When you hit the “begin” button, you’re told information about the character you’re playing. You have a significant other named Alex and a job that you find somewhat boring, but it pays the rent. You and your parents both think you could be doing more with your life, but trying to figure out what that means is difficult.

Depression Quest then starts discussing some feelings that your character is feeling; Guilt, anger and exhaustion from the lack of sleep.

During the day to day events of your character (who doesn’t have a specific sex or name, as it is meant to be you in these shoes), you’re given choices to select from once you’ve read the text. Sometimes the “normal” options will be crossed out and you’ll be forced to choose something that you don’t feel like you would do.

At the end of the page, you’re given a summary of your mental and social situation. Depending on what interactions you choose, your quest will go a different way.

No matter what I say about this short, heart-felt game, I’m torn. On the one hand, I love the simplicity of it. It’s straight to the point and really, that’s what it needs to be. But, it breaks my heart. These “fictional” choices that I’m making are choices that I’ve made in real life myself. Avoiding socialisation with people because I either feel awkward around them or in my own skin, lying to myself about doing work due to a lack of motivation or lack of faith in myself.

In the end, this game will attract two kinds of people: People who already have depression or people who are curious about depression. It’s a heart-breaking and enlightening tale that could help open the eyes of people who think that depression is just something people can shake off and will perhaps, make them take it seriously.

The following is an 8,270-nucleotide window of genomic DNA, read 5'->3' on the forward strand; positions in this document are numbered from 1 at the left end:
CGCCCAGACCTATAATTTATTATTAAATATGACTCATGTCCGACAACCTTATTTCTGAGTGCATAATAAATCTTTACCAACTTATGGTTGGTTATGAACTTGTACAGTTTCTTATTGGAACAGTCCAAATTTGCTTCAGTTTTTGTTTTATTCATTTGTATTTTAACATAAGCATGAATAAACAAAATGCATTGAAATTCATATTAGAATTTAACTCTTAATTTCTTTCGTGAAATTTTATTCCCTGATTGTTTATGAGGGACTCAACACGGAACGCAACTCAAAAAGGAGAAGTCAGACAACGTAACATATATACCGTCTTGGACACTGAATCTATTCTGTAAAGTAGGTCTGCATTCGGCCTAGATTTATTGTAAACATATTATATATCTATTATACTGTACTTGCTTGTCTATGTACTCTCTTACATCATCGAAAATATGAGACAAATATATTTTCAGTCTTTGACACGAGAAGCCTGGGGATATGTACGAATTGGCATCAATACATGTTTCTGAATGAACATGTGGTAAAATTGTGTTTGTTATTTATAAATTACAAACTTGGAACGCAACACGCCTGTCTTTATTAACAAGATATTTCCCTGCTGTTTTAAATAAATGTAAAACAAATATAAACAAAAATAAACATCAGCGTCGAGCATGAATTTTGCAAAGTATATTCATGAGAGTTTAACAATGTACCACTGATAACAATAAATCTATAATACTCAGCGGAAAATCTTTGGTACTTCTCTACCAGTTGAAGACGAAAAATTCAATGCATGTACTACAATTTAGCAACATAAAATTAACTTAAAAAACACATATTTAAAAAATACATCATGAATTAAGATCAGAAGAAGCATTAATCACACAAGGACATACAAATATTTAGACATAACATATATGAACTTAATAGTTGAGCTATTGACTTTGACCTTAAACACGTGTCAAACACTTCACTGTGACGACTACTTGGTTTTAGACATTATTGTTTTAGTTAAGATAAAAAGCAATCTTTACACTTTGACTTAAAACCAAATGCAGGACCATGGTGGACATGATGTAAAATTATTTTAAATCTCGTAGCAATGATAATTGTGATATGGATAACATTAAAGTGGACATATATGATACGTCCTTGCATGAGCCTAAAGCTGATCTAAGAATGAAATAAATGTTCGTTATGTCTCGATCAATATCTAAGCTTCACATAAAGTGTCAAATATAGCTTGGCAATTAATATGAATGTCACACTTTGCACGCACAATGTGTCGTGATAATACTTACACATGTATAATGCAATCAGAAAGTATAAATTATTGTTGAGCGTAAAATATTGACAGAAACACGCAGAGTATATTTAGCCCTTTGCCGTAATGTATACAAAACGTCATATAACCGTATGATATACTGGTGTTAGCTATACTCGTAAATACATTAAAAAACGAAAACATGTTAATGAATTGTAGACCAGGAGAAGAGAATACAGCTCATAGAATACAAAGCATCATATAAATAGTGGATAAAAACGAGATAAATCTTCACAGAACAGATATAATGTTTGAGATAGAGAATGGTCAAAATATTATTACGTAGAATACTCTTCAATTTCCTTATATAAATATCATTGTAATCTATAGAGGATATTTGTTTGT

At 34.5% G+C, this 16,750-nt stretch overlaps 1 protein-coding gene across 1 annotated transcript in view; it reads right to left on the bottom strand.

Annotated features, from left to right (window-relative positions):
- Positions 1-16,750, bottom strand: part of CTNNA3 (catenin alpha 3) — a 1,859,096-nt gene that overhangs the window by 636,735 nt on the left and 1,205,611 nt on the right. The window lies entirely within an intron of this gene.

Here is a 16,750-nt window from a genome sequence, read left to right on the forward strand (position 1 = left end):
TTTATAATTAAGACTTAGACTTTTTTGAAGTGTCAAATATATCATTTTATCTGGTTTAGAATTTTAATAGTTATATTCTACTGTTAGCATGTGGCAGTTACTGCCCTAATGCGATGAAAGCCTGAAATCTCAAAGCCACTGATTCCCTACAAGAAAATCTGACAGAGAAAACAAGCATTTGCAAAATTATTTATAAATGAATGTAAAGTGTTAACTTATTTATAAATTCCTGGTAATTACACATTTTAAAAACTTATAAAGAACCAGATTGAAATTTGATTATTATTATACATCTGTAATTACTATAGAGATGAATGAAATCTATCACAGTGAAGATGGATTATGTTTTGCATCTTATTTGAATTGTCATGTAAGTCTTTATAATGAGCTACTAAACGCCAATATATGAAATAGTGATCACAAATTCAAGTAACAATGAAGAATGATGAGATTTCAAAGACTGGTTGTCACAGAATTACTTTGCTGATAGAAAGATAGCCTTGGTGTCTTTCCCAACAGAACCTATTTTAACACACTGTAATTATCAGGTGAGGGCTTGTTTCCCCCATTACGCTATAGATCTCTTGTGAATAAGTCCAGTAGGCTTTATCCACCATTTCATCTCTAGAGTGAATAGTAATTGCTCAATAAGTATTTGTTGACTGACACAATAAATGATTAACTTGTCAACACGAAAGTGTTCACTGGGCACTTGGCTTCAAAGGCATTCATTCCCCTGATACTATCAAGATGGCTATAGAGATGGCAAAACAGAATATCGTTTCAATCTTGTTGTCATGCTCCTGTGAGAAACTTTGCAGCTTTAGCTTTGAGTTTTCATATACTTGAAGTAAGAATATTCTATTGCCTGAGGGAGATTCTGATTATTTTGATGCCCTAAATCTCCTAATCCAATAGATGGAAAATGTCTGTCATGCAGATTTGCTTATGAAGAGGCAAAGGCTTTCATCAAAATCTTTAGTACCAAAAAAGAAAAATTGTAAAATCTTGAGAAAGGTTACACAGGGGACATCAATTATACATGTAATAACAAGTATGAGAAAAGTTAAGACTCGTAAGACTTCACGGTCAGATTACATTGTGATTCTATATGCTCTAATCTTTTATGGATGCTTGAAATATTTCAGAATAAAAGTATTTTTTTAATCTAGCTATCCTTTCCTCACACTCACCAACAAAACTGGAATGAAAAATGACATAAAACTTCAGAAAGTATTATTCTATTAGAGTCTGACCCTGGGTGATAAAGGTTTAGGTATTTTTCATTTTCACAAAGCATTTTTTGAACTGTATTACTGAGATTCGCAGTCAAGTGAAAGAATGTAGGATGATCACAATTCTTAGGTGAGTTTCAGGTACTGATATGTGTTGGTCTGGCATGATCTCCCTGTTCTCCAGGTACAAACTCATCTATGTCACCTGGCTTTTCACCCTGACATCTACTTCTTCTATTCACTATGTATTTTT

I often feel this pang of guilt when I look over my Steam list and see games that I’ve bought and never played. My number (101 games) isn’t much by any means (my friend Lasers has 247) but, I’m somewhat ashamed that I’ve probably only really finished maybe a quarter of the games on my list.

Then this appeared on my Facebook newsfeed.

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“Beat every game in my library? Can I do it?” I pondered to myself, forgetting that I’d only been awake for an hour and thus am probably too tired to actually realize what the fuck I’m taking on.

Looking over my games list, I do notice some games that I can’t really “finish”; MMOs, only multiplayer FPS games. So, with that in mind, I add only one caveat: games I start MUST have a definite ending. I see Skyrim being a massive problem for me. While I’ve finished the main storyline before, there are a butt-ton of side quests to do. What counts as beating a game? Do I have to 100% it? Get all the achievements? Jesus Christ, what did I just sign up for!?

I plan on logging some Let’s Plays while doing this so you can see my progress while also updating you on the blog and Facebook page. If I can get Twitch to work, I might even do some live streaming. Obviously, this is a massive task and it’s probably going to take me all year to do it so I’m wondering who thinks I can do it, who thinks I can’t and do you think we can get Waterhouse to take bets?

Now, what game to start with?

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I have a friend who is obsessed with Kingdom Hearts. I think the only thing he’s more obsessed with is Lady Gaga. So, with his obsession in mind and the gift cards I received at Christmas in hand, I thought I’d dive into the world of the Disney-RPG and bought Kingdom Hearts HD 1.5 Remix. This review will be about the first Kingdom Hearts games and if that ends positively, I’ll play through the other games and write about them too.

I should probably note that I never really played the PS2 version of Kingdom Hearts. I mean, I played bits and pieces with my friend, but I never sat down and invested hundreds of hours into it, so this won’t be a comparison of the old and the new. This review is more of a review of the game and not the updated game and ways that the developers have improved graphics, gameplay, controls, etc.

The lynching may now proceed…